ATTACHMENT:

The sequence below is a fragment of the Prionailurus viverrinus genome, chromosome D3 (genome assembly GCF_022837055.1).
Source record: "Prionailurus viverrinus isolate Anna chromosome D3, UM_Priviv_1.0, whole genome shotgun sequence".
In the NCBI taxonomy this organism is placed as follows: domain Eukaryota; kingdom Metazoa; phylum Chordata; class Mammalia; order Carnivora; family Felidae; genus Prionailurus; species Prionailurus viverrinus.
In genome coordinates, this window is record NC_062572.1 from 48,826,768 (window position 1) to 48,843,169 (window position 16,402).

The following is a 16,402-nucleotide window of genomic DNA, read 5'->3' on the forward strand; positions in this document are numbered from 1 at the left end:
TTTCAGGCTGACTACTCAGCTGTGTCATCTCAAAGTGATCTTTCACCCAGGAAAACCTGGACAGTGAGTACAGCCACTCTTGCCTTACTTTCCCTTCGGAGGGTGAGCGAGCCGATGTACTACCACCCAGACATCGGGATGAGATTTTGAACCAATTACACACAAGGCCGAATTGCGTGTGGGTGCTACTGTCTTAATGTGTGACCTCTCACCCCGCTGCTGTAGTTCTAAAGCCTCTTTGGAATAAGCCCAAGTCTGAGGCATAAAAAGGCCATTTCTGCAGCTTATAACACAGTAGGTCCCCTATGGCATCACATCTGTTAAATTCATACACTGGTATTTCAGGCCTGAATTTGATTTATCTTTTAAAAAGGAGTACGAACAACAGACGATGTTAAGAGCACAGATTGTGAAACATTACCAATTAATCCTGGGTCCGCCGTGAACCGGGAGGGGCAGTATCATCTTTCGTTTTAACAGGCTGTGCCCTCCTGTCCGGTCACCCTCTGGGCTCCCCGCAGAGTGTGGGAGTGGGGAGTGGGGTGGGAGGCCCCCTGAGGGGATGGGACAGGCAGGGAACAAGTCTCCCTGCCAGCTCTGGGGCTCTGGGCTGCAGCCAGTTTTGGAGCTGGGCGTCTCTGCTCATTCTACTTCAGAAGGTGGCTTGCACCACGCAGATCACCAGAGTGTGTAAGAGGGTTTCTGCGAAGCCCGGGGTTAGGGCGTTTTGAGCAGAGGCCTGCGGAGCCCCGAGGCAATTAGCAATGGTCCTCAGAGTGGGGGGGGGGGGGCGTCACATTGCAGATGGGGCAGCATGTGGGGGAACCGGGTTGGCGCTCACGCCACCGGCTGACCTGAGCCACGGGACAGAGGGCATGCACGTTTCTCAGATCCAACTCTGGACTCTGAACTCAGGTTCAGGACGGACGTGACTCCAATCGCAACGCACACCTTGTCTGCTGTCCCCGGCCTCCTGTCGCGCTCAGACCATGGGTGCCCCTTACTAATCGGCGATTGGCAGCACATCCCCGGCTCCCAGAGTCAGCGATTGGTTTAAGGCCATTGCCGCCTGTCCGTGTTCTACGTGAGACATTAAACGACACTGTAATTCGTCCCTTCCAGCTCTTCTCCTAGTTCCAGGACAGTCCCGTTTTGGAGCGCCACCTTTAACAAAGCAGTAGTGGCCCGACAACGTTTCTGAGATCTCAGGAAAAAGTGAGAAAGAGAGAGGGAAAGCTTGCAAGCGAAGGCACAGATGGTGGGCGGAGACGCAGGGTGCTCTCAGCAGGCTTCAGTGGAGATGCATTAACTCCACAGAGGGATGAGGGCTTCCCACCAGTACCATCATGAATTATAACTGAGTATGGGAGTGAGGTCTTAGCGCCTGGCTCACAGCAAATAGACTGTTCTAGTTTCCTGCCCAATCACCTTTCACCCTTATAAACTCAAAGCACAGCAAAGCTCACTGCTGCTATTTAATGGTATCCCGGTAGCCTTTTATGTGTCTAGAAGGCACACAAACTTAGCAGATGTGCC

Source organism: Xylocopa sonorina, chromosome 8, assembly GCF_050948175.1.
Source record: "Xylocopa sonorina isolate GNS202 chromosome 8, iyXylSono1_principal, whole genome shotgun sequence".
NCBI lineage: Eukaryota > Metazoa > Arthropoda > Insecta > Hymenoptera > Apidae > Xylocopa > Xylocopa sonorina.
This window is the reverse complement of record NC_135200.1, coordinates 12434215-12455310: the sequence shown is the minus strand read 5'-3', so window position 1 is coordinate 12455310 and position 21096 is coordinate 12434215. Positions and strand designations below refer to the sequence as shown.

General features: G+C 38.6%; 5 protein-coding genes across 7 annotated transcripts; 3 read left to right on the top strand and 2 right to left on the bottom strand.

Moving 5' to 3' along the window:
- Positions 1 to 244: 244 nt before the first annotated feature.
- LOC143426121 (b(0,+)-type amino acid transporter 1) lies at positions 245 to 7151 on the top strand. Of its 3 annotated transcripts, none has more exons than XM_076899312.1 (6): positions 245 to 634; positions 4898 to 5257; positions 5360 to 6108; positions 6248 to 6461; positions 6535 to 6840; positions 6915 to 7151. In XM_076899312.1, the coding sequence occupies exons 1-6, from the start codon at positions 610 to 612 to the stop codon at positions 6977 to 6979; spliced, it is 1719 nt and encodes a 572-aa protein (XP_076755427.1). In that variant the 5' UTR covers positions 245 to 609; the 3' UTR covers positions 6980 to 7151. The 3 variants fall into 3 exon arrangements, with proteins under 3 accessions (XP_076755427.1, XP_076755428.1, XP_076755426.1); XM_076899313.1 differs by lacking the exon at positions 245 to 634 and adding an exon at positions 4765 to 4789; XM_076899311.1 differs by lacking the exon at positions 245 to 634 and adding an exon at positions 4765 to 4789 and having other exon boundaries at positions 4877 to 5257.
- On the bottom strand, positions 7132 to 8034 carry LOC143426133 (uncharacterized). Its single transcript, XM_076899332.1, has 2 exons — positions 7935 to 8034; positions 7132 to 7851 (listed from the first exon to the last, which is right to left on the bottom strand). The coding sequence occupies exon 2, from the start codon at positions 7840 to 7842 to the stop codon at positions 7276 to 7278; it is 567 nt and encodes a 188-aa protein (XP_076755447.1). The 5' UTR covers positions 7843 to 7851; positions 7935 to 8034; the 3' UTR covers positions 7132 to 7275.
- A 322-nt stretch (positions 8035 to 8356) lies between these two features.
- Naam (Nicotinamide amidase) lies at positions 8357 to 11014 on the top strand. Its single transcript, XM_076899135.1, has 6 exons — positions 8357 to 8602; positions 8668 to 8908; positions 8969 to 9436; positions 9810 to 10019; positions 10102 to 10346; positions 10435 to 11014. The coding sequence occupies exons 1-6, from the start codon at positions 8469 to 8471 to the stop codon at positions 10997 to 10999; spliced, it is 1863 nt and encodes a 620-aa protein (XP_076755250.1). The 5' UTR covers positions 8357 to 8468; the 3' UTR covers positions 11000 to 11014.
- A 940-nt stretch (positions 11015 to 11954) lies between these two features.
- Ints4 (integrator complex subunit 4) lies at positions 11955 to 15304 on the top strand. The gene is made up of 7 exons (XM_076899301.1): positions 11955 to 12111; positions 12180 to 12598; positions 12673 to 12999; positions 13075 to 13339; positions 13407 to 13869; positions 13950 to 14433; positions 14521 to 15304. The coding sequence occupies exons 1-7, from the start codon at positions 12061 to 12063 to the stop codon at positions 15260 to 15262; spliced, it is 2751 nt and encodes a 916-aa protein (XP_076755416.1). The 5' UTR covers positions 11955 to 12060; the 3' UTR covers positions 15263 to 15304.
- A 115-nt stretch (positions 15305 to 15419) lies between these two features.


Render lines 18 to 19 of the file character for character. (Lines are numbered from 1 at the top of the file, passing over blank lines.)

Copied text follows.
- A 940-nt stretch (positions 11015 to 11954) lies between these two features.
- Ints4 (integrator complex subunit 4) lies at positions 11955 to 15304 on the top strand. The gene is made up of 7 exons (XM_076899301.1): positions 11955 to 12111; positions 12180 to 12598; positions 12673 to 12999; positions 13075 to 13339; positions 13407 to 13869; positions 13950 to 14433; positions 14521 to 15304. The coding sequence occupies exons 1-7, from the start codon at positions 12061 to 12063 to the stop codon at positions 15260 to 15262; spliced, it is 2751 nt and encodes a 916-aa protein (XP_076755416.1). The 5' UTR covers positions 11955 to 12060; the 3' UTR covers positions 15263 to 15304.